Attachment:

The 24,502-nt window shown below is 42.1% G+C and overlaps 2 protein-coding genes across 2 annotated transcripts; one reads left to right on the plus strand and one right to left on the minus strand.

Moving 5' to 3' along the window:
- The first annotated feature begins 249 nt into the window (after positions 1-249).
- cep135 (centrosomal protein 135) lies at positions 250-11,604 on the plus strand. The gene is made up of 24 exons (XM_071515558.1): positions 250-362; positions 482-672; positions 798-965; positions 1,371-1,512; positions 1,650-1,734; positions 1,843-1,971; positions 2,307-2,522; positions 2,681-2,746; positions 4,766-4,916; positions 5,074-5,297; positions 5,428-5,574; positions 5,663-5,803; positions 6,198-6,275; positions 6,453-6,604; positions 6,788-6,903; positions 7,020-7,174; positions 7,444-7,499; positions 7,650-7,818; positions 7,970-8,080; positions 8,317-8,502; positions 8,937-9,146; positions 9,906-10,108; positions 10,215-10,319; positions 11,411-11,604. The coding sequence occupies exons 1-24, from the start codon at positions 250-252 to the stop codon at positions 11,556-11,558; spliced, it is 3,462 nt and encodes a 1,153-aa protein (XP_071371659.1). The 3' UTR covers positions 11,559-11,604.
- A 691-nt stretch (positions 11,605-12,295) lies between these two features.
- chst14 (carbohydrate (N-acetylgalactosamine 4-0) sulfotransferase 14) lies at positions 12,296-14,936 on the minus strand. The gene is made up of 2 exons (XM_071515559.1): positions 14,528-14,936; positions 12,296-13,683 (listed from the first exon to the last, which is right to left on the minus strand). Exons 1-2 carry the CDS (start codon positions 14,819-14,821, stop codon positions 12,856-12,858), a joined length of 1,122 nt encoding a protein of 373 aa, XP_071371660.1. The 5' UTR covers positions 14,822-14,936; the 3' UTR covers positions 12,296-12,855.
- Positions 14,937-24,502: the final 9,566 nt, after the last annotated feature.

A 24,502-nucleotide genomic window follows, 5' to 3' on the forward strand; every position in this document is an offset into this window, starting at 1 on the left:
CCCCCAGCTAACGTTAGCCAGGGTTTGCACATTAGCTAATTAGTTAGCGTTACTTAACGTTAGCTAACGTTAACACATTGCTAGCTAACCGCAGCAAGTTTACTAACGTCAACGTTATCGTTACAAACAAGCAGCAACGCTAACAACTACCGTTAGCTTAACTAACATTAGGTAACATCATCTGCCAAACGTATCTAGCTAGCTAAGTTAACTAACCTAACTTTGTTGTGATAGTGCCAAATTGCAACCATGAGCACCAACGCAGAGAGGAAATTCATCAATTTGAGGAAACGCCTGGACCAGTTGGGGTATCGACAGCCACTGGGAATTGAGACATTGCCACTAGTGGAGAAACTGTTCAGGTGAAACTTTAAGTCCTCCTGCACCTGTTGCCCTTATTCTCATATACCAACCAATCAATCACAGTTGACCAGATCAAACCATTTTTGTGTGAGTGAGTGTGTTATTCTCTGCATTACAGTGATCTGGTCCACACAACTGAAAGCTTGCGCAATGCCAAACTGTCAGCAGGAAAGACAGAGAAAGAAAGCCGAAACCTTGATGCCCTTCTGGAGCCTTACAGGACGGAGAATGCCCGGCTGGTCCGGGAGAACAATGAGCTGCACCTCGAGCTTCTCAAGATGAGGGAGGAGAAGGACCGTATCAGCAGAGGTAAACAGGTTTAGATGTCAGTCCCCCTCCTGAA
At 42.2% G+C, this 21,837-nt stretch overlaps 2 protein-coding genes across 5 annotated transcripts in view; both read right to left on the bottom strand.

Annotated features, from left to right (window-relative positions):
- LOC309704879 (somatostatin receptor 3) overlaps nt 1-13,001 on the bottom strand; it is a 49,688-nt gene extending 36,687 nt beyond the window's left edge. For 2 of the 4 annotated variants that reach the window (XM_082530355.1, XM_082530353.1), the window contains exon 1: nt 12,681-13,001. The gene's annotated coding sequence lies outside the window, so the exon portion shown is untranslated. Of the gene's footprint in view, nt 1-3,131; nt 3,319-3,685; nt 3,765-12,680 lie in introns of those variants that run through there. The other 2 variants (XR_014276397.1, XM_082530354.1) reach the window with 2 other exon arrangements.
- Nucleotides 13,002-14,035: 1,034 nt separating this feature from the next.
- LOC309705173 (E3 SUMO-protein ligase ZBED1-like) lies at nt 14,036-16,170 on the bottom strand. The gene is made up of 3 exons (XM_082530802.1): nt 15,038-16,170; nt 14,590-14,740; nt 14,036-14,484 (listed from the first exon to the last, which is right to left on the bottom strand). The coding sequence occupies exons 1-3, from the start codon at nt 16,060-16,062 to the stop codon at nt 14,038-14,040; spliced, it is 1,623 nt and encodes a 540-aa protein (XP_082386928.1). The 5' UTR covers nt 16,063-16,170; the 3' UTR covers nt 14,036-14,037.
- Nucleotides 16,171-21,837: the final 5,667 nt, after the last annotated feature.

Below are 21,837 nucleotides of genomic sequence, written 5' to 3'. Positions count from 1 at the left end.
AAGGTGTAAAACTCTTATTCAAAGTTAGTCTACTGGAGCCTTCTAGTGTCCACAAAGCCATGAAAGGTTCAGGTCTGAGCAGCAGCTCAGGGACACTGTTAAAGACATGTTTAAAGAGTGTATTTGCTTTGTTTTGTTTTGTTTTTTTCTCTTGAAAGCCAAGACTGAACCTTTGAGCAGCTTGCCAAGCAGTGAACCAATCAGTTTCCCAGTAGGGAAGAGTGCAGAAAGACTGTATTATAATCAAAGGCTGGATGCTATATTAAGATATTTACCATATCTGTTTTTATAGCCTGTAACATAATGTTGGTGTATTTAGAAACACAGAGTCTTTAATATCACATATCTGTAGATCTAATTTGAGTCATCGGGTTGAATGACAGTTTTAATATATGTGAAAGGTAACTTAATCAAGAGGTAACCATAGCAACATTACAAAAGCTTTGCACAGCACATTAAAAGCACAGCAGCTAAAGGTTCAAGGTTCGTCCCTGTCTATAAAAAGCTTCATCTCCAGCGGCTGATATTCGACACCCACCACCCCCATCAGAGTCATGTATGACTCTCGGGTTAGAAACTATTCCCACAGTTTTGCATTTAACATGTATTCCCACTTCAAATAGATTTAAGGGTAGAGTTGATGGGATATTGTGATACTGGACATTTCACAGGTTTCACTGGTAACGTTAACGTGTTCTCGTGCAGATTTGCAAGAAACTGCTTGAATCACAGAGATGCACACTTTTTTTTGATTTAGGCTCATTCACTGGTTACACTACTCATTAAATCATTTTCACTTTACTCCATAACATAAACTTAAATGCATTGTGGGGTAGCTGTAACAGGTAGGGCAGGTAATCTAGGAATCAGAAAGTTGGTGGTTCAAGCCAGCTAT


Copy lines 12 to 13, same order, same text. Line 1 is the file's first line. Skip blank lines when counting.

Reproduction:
- LOC309704879 (somatostatin receptor 3) overlaps nt 1-13,001 on the bottom strand; it is a 49,688-nt gene extending 36,687 nt beyond the window's left edge. For 2 of the 4 annotated variants that reach the window (XM_082530355.1, XM_082530353.1), the window contains exon 1: nt 12,681-13,001. The gene's annotated coding sequence lies outside the window, so the exon portion shown is untranslated. Of the gene's footprint in view, nt 1-3,131; nt 3,319-3,685; nt 3,765-12,680 lie in introns of those variants that run through there. The other 2 variants (XR_014276397.1, XM_082530354.1) reach the window with 2 other exon arrangements.
- Nucleotides 13,002-14,035: 1,034 nt separating this feature from the next.